THE CUSTOMER [HERMAN’S] ... AGREES THAT ADT SHALL BE EXEMPT FROM LIABILITY FOR LOSS, DAMAGE OR INJURY DUE DIRECTLY OR INDIRECTLY TO OCCURRENCES, OR CONSEQUENCES THEREFROM, WHICH THE SERVICE OR SYSTEM IS DESIGNED TO DETECT OR AVERT; THAT IF ADT SHOULD BE FOUND LIABLE FOR LOSS, DAMAGE OR INJURY DUE TO A FAILURE OF SERVICE OR EQUIPMENT IN ANY RESPECT, ITS LIABILITY SHALL BE LIMITED TO A SUM EQUAL TO 100% OF THE ANNUAL SERVICE CHARGE OR $10,000, WHICHEVER IS LESS ... AS THE EXCLUSIVE REMEDY; AND THAT THE PROVISIONS OF THIS PARAGRAPH SHALL APPLY IF LOSS, DAMAGE, OR INJURY, IRRESPECTIVE OF CAUSE OR ORIGIN, RESULTS DIRECTLY OR INDIRECTLY TO PERSON OR PROPERTY FROM PERFORMANCE OR NONPERFORMANCE OF OBLIGATIONS IMPOSED BY THIS CONTRACT OR FROM NEGLIGENCE, ACTIVE OR OTHERWISE, OF ADT, ITS AGENTS OR EMPLOYEES. (Emphasis added)
Herman’s first contends that the reference to ADT’s negligence is not contained within the same sentence as the actual indemnity language as required by the express negligence doctrine. The Texas Supreme Court has rejected this contention; it is not a requirement of the express negligence doctrine. Enserch Corporation v. Parker, supra at 8.
Herman’s also contends that the language concerning ADT’s negligence refers only to the first part of Paragraph E dealing with ADT’s attempt to limit its liability to Herman’s. To adopt Herman’s construction, we would have to ignore the phrase: “[A]nd that the provisions of this paragraph shall apply.” The indemnity agreement is included in the provisions of Paragraph E; and, therefore, the indemnity provisions “shall apply if loss, damage, *190 or injury ... results ... from negligence, active or otherwise, of ADT.” This language, which specifically references ADT’s own negligence, also satisfies the express negligence rule. Atlantic Richfield Company v. Petroleum Personnel, Inc., 768 S.W.2d 724, 726 (Tex.1989). Herman’s second issue is overruled.
3. The Indemnity Provision is Conspicuous
Herman’s third issue is that the indemnity provision is not conspicuous; and, therefore, it is not enforceable. To be conspicuous, “something must appear on the face of the [contract] to attract the attention of a reasonable person when he looks at it.” Dresser Industries, Inc. v. Page Petroleum, Inc., supra at 508. In Dresser, the Texas Supreme Court adopted the standard for conspicuousness found in the Uniform Commercial Code:
A term or clause is conspicuous when it is so written that a reasonable person against whom it is to operate ought to have noticed it. A printed heading in capitals (as: NON–NEGOTIABLE BILL OF LADING) is conspicuous. Language in the body of a form is “conspicuous” if it is in larger or other contrasting type or color. But in a telegram any stated term is “conspicuous.”
Dresser Industries, Inc. v. Page Petroleum, Inc., supra at 510.
The indemnity provision in this case satisfies the standard. The indemnity provision is set forth in enlarged, all capital lettering. The lettering is in dark, boldface type so that it contrasts with the lighter, smaller type of the remaining contractual paragraphs. As in Enserch, where the court held that the indemnity language was sufficiently conspicuous, the entire Herman’s national contract appears on one page. The indemnity provision in Paragraph E is directly above the signature line. A reasonable person’s attention is attracted to the indemnity provision when looking at the contract.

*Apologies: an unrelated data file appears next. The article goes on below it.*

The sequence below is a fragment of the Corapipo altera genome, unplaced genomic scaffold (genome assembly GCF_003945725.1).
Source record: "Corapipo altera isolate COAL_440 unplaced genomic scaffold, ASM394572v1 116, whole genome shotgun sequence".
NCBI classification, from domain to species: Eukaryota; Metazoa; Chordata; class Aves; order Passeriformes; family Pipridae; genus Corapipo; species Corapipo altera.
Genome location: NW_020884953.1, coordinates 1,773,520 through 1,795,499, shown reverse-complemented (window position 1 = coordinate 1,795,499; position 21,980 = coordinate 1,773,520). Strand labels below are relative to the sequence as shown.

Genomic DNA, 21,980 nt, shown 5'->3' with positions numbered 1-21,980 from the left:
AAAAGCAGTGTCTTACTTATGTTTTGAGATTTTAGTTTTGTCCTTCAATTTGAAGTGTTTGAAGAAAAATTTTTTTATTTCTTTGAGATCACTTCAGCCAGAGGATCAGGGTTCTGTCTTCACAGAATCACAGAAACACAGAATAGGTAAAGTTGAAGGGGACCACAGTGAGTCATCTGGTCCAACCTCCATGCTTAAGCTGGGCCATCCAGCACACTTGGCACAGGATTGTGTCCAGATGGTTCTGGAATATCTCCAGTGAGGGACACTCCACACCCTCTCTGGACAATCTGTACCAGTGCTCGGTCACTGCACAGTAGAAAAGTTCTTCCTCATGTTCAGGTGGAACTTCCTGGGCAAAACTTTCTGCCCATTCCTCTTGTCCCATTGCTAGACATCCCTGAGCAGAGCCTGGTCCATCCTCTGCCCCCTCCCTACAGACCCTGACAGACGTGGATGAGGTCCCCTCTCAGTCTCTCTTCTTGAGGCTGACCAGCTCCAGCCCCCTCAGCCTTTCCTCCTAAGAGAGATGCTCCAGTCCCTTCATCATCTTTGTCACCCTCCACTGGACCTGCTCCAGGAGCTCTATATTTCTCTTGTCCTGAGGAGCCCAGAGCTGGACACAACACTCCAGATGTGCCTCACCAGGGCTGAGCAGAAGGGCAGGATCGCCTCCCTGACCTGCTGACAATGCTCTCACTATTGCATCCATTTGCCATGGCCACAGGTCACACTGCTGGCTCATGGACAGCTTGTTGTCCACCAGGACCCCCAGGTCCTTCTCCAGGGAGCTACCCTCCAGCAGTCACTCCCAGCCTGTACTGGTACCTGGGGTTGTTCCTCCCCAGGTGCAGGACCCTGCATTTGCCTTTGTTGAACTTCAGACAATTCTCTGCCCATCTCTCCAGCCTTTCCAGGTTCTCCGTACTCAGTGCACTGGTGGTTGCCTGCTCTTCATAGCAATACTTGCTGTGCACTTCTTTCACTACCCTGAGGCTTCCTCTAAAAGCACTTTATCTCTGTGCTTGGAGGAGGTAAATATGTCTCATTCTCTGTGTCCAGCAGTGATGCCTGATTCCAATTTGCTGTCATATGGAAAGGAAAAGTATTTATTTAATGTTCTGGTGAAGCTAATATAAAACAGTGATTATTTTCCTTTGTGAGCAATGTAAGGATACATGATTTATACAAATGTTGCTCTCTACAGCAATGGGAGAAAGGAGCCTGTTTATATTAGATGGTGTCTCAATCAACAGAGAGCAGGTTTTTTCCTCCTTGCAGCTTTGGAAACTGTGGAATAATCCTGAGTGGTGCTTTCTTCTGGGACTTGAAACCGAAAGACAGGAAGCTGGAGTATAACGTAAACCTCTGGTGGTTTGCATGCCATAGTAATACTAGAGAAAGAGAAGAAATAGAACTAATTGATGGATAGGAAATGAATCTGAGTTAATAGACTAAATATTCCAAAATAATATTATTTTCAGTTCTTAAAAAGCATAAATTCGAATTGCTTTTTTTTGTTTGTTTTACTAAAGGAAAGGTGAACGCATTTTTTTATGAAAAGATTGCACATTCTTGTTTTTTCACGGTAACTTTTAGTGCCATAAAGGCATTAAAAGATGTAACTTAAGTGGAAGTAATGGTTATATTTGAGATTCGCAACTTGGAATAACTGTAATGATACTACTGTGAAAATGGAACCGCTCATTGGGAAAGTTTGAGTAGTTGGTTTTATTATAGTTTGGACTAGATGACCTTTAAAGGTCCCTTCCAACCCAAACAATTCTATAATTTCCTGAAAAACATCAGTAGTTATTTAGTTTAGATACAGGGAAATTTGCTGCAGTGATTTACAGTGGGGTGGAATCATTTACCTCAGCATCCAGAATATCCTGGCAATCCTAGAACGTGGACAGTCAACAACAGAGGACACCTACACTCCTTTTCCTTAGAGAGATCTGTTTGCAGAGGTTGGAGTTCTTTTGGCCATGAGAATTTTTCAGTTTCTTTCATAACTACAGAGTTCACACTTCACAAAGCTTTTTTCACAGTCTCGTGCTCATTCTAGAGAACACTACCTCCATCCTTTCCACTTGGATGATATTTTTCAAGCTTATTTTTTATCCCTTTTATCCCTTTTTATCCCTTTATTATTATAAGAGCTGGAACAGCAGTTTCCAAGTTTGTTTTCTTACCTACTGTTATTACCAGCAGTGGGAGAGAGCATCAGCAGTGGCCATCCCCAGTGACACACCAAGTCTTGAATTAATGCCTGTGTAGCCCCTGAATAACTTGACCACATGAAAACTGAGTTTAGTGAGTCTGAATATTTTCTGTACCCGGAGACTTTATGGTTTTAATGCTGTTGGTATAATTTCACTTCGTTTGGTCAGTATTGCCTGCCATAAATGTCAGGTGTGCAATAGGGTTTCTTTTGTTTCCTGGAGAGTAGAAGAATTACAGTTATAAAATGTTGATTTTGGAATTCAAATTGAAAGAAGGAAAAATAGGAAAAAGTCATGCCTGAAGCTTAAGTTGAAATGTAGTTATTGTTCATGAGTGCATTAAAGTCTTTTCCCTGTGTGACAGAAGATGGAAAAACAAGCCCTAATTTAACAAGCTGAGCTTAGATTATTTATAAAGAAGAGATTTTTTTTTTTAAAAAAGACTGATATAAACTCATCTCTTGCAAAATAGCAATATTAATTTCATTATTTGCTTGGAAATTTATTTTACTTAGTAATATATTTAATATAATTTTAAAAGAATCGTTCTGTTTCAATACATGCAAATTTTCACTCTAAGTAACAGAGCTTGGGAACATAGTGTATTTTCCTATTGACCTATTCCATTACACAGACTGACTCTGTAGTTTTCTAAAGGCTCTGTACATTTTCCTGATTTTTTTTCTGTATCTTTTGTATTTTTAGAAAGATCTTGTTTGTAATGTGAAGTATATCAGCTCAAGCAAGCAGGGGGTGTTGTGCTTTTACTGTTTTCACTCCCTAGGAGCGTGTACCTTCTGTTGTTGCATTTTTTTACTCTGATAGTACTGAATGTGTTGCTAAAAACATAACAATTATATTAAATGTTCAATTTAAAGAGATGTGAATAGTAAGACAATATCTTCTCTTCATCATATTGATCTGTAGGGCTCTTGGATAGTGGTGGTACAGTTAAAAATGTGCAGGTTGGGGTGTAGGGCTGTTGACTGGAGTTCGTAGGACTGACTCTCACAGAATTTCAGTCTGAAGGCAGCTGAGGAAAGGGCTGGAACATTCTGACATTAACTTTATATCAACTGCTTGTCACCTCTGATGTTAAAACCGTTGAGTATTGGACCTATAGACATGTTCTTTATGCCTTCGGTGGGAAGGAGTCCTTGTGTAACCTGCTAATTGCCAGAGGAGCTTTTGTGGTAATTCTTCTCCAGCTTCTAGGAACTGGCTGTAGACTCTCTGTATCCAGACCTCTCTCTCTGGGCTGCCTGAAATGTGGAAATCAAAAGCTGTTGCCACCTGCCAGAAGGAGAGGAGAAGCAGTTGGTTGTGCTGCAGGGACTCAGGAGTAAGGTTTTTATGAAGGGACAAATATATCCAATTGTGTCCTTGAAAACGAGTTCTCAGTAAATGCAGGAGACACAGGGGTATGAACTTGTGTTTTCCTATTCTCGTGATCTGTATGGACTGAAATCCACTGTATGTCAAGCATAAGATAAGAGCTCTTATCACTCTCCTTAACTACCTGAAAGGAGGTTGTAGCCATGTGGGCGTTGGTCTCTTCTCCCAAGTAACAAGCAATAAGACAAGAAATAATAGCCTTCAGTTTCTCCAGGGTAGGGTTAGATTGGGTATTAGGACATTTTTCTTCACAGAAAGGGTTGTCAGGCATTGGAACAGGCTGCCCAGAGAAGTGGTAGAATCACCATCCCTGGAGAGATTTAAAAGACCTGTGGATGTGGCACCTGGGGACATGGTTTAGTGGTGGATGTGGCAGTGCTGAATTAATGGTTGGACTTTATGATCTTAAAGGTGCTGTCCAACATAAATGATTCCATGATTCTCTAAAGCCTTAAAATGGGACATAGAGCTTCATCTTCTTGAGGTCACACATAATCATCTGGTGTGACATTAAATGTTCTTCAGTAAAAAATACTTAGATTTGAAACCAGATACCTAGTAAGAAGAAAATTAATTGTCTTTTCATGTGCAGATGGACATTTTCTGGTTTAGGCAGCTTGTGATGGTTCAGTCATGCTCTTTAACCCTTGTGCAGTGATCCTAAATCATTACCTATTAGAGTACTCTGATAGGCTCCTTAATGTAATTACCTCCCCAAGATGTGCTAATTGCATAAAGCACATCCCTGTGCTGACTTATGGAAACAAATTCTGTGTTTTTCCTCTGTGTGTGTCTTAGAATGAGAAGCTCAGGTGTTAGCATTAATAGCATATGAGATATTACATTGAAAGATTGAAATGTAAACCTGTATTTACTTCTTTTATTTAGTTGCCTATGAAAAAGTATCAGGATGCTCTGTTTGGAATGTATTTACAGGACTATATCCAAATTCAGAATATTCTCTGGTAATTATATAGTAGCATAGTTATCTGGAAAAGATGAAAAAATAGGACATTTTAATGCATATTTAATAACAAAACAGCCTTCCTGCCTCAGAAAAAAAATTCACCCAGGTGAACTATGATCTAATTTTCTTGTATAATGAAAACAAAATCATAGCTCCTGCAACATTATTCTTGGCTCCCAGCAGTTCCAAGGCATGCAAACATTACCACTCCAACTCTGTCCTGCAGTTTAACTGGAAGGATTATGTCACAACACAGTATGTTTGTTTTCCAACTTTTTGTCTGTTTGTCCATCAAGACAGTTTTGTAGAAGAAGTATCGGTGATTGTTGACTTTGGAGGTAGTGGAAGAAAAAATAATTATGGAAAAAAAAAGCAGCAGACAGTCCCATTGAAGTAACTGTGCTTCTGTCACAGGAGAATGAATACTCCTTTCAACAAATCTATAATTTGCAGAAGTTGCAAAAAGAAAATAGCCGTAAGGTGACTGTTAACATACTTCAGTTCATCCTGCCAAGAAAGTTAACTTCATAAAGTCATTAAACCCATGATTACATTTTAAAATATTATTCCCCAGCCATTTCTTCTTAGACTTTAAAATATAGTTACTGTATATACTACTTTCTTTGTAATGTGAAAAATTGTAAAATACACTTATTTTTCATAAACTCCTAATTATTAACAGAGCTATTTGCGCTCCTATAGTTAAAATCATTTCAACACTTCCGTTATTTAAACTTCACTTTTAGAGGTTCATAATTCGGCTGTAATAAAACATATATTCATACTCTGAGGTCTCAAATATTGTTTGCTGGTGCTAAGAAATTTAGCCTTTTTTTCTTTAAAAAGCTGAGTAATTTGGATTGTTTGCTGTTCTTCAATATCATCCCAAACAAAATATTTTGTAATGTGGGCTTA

In the Richardson store agreement, the indemnity provision is on the back page, but the contract itself specifically directs the reader’s attention to the paragraph in which it is contained. On the front of the contract, just above the signature line for Herman’s, is the directive:
ATTENTION IS DIRECTED TO THE WARRANTY, LIMIT OF LIABILITY AND OTHER CONDITIONS ON REVERSE SIDE.
Again, this language and the indemnity provision are in large, capital lettering and boldface typeset. Drawing attention to the “Limit of Liability” provision of the contract, which contains the indemnity provision, also makes the indemnity provision conspicuous. Enserch Corporation v. Parker, supra at 7. The different lettering of the indemnity agreement, its placement in the national contract, and the directing of attention to it in the Richardson contract satisfy the conspicuousness requirement. Herman’s third issue is overruled.
In a fourth issue, Herman’s argues that there is insufficient or no evidence to support the trial court’s findings that Herman’s expressly promised to indemnify ADT from claims based on ADT’s own negligence and that the provision was prominently displayed. The contracts provide the evidence. Herman’s fourth issue is overruled.
This Court’s Rulings
The summary judgment is reversed insofar as it provides that Walter H. Banzhaf and M. Rose Banzhaf take nothing on their DTPA claims, and those causes are remanded; the remaining portions of the trial court’s judgments are affirmed.
Banzhaf’s estate is represented by his parents who also made their claims based upon his death. We will refer to King and the Banzhafs collectively as “plaintiffs.”
Herman’s viewed the duress code feature as potentially dangerous to its employees, one that could create a situation in which Herman’s employees might be held hostage. Herman’s had a written security policy that encouraged its employees to cooperate during a robbery and to not endanger themselves.
We again suggest that the better practice is to file separate motions relating to conceptually distinct Kelly v. LIN Television of Texas, 27 S.W.3d 564 (Tex.App.—Eastland, 2000, no pet’n h.).
It is not apparent from the record why ADT failed to include the Banzhafs in their motion on the DTPA claim.
Article 8306 is now recodified in TEX. LAB. CODE ANN. § 417.004 (Vernon 1996).